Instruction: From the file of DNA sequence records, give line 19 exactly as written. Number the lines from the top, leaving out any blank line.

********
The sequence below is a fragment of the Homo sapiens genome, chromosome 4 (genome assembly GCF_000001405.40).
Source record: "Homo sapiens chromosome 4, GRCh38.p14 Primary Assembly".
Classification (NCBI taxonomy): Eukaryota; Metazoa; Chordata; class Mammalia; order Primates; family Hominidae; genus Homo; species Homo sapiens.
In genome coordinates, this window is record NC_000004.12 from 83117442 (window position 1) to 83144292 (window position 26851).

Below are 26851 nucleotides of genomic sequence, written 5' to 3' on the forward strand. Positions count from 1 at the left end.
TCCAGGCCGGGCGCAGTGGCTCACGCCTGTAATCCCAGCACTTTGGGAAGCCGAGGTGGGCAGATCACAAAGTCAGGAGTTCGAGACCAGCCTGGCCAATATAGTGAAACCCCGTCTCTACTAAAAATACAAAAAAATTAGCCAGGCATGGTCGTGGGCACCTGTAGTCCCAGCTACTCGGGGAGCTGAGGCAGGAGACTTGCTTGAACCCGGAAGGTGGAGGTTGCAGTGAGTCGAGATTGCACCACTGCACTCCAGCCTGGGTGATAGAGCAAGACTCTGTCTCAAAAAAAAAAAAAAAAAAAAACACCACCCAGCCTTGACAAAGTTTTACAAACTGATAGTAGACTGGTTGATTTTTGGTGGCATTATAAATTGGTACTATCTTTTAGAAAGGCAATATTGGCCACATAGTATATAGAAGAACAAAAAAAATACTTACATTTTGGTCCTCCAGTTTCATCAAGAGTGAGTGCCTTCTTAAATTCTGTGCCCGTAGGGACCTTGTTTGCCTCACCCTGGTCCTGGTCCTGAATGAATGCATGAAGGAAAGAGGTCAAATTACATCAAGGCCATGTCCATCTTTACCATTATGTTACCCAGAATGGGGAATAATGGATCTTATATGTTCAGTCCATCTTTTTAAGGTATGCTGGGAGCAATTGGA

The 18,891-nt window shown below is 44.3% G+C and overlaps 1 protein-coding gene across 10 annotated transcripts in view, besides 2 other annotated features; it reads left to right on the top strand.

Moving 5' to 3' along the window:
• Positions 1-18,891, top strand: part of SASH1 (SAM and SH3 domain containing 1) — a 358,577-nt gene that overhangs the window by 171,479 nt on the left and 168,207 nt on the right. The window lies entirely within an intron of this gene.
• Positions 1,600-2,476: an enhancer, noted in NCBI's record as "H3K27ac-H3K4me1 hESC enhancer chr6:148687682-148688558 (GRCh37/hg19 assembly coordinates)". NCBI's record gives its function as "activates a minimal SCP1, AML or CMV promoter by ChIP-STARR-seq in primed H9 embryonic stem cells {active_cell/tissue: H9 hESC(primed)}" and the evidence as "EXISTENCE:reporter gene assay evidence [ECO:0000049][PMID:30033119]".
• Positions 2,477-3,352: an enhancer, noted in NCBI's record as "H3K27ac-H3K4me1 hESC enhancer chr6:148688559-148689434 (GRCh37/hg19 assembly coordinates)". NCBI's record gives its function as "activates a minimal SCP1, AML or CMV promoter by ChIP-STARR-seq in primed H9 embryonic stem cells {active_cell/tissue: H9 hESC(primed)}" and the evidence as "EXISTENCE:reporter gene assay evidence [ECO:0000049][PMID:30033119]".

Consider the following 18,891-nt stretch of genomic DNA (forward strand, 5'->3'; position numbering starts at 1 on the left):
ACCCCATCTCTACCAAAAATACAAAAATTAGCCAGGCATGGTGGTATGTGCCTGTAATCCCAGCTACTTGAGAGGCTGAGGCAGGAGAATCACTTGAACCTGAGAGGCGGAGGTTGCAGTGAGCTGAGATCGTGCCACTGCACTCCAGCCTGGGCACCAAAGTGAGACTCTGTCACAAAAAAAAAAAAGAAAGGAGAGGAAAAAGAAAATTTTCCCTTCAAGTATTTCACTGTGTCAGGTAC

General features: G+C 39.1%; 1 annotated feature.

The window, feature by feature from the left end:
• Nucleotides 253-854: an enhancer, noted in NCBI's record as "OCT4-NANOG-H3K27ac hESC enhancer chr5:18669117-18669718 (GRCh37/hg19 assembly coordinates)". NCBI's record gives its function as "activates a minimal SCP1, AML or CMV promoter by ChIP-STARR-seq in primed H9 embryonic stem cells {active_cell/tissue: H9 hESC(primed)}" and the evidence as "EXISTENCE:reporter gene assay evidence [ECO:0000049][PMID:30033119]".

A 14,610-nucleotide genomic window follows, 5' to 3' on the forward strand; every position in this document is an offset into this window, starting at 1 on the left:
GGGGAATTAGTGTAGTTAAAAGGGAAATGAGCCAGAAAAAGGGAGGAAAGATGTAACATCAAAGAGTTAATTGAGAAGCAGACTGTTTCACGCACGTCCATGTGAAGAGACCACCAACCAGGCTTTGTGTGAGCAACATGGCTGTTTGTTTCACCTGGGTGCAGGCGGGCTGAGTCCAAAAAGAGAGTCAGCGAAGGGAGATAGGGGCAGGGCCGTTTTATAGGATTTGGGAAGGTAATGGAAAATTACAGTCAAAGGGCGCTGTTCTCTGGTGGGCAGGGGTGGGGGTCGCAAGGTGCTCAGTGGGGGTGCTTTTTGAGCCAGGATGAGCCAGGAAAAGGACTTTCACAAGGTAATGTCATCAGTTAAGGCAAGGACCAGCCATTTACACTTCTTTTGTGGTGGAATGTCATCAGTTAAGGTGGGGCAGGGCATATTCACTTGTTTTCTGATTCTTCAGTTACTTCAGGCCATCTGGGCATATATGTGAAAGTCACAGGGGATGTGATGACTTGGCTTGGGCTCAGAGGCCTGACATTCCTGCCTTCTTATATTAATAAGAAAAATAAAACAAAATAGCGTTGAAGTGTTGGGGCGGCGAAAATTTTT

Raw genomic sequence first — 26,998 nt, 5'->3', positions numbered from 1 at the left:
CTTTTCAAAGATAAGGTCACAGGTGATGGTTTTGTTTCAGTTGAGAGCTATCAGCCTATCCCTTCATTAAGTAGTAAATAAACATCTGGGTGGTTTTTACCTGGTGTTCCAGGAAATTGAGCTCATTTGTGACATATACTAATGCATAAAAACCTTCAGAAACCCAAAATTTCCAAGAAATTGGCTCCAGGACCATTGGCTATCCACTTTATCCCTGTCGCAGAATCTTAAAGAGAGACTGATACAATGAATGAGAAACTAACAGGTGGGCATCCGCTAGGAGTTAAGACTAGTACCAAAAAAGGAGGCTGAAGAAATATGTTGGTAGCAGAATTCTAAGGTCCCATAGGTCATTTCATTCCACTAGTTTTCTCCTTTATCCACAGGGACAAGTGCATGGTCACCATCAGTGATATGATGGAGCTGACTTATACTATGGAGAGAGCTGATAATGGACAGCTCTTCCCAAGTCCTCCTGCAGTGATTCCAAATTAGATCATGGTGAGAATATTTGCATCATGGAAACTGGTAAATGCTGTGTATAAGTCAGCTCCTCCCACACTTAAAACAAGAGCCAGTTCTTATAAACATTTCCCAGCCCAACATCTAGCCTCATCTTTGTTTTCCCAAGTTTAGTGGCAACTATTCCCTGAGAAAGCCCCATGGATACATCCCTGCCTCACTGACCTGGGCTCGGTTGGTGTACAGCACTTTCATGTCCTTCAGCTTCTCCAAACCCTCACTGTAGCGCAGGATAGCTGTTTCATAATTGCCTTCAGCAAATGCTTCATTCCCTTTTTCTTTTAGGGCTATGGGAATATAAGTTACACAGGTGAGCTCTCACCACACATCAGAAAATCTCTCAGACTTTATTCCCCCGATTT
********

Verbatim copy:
Raw genomic sequence first — 26,998 nt, 5'->3', positions numbered from 1 at the left: